A strong line of storms, including several possible tornadoes, caused substantial damage to communities Monday evening across Minnesota. Now, National Weather Service teams will use that devastation to determine if tornadoes caused it.
A robust severe weather system began moving across the Northern Plains on Monday afternoon, with about 1 million people under the first Tornado Watch of the day for northwest Iowa, southwest Minnesota, northeast Nebraska and southeast South Dakota.
Hours into the severe weather event, forecasters with the Storm Prediction Center issued a "Particularly Dangerous Situation" Tornado Watch across Minnesota and eastern South Dakota at about 4 p.m. Central on Monday after a tornado was spotted on the ground south of Alexandria, Minnesota.
Widespread damage has been reported in the small town of Forada in Douglas County, about 2 hours northwest of the Twin Cities. The county emergency manager said about 100 farms and homes were mangled in the storm. With a population of about 175 people, that is a significant number for the community.
The NWS office in the Twin Cities said via Twitter sent a few survey teams out Tuesday to assess the damage.
The morning after the storm, FOX 9 Minneapolis reporter Hannah Flood showed FOX Weather some of the damage in Forada. Flood said that the heavy metal roof of the Forada Fire and Rescue building was peeled back like a "can opener." Crews found damage consistent with an EF-2 tornado.
"There was widespread tree damage throughout most of our area but obviously, when it comes to the tornadoes we are really looking at some of those structures just to see how strong those winds got," NWS Twin Cities meteorologist Tyler Hasenstein said. "A lot of the pictures and some of the drone footage has been remarkable."
The SPC has received at least five reports of damage from potential tornadoes Monday in Rock, Pipestone, Swift, Pope and Douglas counties. Near Sioux Falls, South Dakota, large hail, wind gusts and wind damage were reported from Monday's severe weather event.
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At least two storm chasers captured video showing a rain-wrapped tornado. Hasenstein said these can be dangerous for a number of reasons.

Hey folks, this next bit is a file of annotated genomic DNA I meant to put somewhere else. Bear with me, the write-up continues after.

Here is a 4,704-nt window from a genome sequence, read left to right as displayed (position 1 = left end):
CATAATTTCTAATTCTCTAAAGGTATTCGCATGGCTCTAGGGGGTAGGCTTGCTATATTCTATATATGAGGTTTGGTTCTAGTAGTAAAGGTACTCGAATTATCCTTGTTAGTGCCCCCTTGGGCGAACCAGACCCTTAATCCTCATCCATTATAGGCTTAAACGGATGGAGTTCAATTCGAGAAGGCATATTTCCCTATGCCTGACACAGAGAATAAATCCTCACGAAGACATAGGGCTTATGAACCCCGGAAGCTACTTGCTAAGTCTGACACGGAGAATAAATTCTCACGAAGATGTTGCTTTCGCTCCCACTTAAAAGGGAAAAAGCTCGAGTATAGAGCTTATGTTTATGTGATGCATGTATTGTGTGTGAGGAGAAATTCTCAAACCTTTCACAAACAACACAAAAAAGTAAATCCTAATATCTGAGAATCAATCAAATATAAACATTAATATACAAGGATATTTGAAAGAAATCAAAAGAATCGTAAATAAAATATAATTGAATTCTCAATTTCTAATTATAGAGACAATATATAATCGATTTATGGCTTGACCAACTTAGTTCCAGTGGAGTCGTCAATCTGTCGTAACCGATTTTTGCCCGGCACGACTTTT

"They are harder to see, and oftentimes we rely on weather spotters and storm chasers for ground truth because in the position where these tornadoes where our radar beam is high above the ground, we’re not really seeing at ground level so we’re really relying on some of these ground truth reports to confirm the warnings that we’re sending out," Hasenstein said. "In this case when they are rain-wrapped, it can be harder for these spotters to see these things and that can make it more dangerous, not only for them, but it can take a few more minutes for these (Tornado) Warnings to go out."
How surveys are conducted
Whenever a tornado is suspect, a survey team from the NWS will determine if that was indeed the cause of the damage.
According to the NWS, each survey team is equipped with a technology kit before they head to the site of the storm damage. The kit includes a GPS, a computer with damage survey software, an atlas, a digital camera, a compass and a notebook.
"Most commonly, a survey team will conduct a full ground survey to assess tornado damage, but occasionally, a team may also conduct an aerial survey if the spatial extent of the damage is large enough," the NWS office in Amarillo, Texas, wrote in a 2011 post about damage surveys.
If meteorologists believe a tornado caused the destruction, they will assign the twister a rating on the Enhanced Fujita Scale.
An EF-0 is the weakest with 65 to 85 mph winds, and violent tornadoes are rated EF-4 with wind speeds above 166 mph. The rarest and strongest tornadoes with winds above 200 mph fall into the EF-5 category.
A damage survey team cannot designate the tornado for tornadoes believed to be stronger than an EF-3 rating until a national team reviews the damage photos.
Damage assessments can take multiple days to complete. The NWS Twin Cities office asked for patience Tuesday as their work is just beginning.